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    Melanie January 14, 2008 at 11:11 am

    I absolutely love my Old Dutch. Any ride on it is a pleasure, even if it means getting off to walk up a steep hill (though admittedly, my legs have gotten much stronger with just 3 gears). It\’s such an open, upright bike that big smiles are unavoidable. I feel like I\’m doing positive bike PR whenever I go out on it– it really is a bike that begs to be looked at. The design of the bike got me on it but the functionality will definitely keep me on it for a long time. I feel very safe riding this bike– it is definitely a bike that can be seen, and in my experience has handled well on ice and snow. My only complaints are that I have had some problems with the gears (it\’s like I only have 2) and the ginormous turn radius makes steering a little challenging in tight spots.

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    David Feldman January 14, 2008 at 12:56 pm

    I work on a few department store dual suspension bikes–it would be wonderful if all of the Frankenstores were selling utilitarian bikes. It makes me a little ill to look at the shitball mountain bikes that Wal-Mart is pumping out and realize that they could, say, sell a downscale (maybe 3 speeds instead of 8, maybe China instead of Taiwan) knockoff of the Bianchi Milano, for instance. I use that as an example because it seems to split the difference between sporty and practical very, very well. Knowing the price of components at dealer level, having a good idea of what distributors must be paying to get a bike out of the PRC, there has to be a way for the department stores to get an internal 3-speed plus coaster city bike on their floors at a reasonable price. Hey, without having to buy all of those shock forks and complicated rear suspension frames maybe they could, like, afford to sell multiple frame sizes!

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    blogmayor January 14, 2008 at 3:34 pm


    Best therapy for creaky knees is a fixie with a reasonably low gear. FGs demand a constant and lower force for equivalent power, because they have a much longer effective stroke than a freebie bike.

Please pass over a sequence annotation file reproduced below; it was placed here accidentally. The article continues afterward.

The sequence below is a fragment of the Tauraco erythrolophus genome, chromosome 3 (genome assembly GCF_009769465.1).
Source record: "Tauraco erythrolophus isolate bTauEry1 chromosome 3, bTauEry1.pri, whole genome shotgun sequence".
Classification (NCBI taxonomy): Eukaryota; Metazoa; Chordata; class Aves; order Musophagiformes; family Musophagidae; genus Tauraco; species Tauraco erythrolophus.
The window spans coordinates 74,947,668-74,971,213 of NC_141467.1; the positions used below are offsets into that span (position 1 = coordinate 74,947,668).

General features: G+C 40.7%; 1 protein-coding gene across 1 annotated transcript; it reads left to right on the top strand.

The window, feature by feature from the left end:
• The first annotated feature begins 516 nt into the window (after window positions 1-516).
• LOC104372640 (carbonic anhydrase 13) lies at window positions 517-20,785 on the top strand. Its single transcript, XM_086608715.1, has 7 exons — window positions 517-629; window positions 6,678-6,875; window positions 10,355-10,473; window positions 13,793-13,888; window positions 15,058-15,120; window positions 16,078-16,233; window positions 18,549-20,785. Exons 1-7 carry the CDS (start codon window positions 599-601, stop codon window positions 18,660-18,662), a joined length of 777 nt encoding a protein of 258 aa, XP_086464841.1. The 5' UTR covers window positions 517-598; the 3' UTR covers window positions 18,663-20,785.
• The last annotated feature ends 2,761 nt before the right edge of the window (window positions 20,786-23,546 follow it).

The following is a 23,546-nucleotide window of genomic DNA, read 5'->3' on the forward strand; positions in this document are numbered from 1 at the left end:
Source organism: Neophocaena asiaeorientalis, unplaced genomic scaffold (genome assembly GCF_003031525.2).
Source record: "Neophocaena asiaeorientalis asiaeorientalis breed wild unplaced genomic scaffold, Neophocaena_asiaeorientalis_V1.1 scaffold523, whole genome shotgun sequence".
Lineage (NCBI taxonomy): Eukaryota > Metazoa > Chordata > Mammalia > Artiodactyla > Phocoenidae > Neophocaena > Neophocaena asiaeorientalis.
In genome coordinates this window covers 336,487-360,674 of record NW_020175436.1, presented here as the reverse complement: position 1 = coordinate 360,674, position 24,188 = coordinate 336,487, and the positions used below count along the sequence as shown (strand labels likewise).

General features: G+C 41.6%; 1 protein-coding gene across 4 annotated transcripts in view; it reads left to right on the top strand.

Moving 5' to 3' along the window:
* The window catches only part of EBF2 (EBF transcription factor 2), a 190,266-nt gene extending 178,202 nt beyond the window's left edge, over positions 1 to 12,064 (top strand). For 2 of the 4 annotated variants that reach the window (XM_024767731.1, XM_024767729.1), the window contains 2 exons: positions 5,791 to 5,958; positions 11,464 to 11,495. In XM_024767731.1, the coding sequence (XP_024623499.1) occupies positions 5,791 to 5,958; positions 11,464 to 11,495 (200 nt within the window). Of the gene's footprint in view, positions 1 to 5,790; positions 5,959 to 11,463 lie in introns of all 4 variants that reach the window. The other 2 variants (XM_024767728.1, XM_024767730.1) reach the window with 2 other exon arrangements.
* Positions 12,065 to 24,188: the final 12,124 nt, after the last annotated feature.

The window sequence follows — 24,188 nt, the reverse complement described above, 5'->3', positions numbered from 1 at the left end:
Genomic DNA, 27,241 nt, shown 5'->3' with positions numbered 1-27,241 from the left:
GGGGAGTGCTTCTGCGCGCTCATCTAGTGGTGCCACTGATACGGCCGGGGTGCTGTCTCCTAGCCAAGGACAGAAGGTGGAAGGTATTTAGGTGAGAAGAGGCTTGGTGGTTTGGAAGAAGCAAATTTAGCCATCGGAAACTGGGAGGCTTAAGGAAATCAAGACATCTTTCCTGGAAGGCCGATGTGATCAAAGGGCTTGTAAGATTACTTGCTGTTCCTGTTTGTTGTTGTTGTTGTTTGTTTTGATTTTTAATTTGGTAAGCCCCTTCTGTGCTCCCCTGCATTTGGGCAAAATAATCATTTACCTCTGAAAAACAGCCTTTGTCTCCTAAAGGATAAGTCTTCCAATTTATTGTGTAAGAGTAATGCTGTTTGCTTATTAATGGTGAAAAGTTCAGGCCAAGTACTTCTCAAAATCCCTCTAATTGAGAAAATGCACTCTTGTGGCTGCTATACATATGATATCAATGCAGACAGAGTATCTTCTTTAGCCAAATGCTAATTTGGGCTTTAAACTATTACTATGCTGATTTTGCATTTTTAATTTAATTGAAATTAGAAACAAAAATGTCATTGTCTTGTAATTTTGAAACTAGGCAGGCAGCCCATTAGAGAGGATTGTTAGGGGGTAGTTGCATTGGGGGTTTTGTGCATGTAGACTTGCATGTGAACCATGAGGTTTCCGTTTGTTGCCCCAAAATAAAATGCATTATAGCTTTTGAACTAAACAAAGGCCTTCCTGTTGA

Check out Mercury\’s \”Blogtown\” this Friday.

    —Jim Lee

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    anonymous January 15, 2008 at 12:12 pm

    I\’m a bit affronted at the thought that if Wal-mart sold it, things would improve! Wal-Mart is always going to sell the cheapest, crappiest version of something. That\’s just what they do. They don\’t have the time, energy, or reverence for bicycles for them to be considered anything more than a unit to be assembled quickly and cheaply, and moved out the door to make room for the next one. If Wal-Mart were to carry these, they\’s carry a shitty version and people would be eventually dismiss this style as junk.

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    brettoo January 16, 2008 at 2:56 am

    Jonathan or anyone else who\’s ridden an Old Dutch — can you compare it to the Electra Amsterdam and/or the Jorg & Olif Scout? I\’m especially interested in the upright vs. feet forward positioning but also build quality, riding on moderate hills, etc.

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    IanO January 17, 2008 at 11:40 pm

    The Amsterdam has nice styling, but you can tell Elektra cut a lot of corners to reach the $600 price point. My experience:

    * The Shimano 3-speed needed a warranty repair for squeaky brakes after about 300 miles use.
    * The side panels are afterthoughts, constantly unclipping and falling off, especially if using panniers. I took them off immediately.
    * The right handle tends to slide off over time, and the end cap fell out.
    * After 700 miles, five of the rear spokes broke, and I had to rebuild the wheel.
    * The bell jingles while riding (yeah, pretty minor, but just one of many little annoyances).
    * The feet forward upright position took some time to get used to. I had to do a lot of seat adjusting before my knees felt right. You don\’t get the power in this position that you get on a road bike or hybrid bike. Most of north and east Portland are no problem, but don\’t bother climbing Mt. Tabor or the other buttes. (I\’ve tried!)

    I must say though, the Amsterdam is quite a looker! It is the only bike I\’ve ever owned where folks would come up to me to give it a compliment.

    After getting a flat on my newer authentic Dutch Azor, I\’ve been riding it again and was surprised to find it is about as comfortable. The eight speeds of the Azor is offset by its tank-like weight and construction. (Great for excercise and cargo!) The Amsterdam is much lighter, even though it is also steel.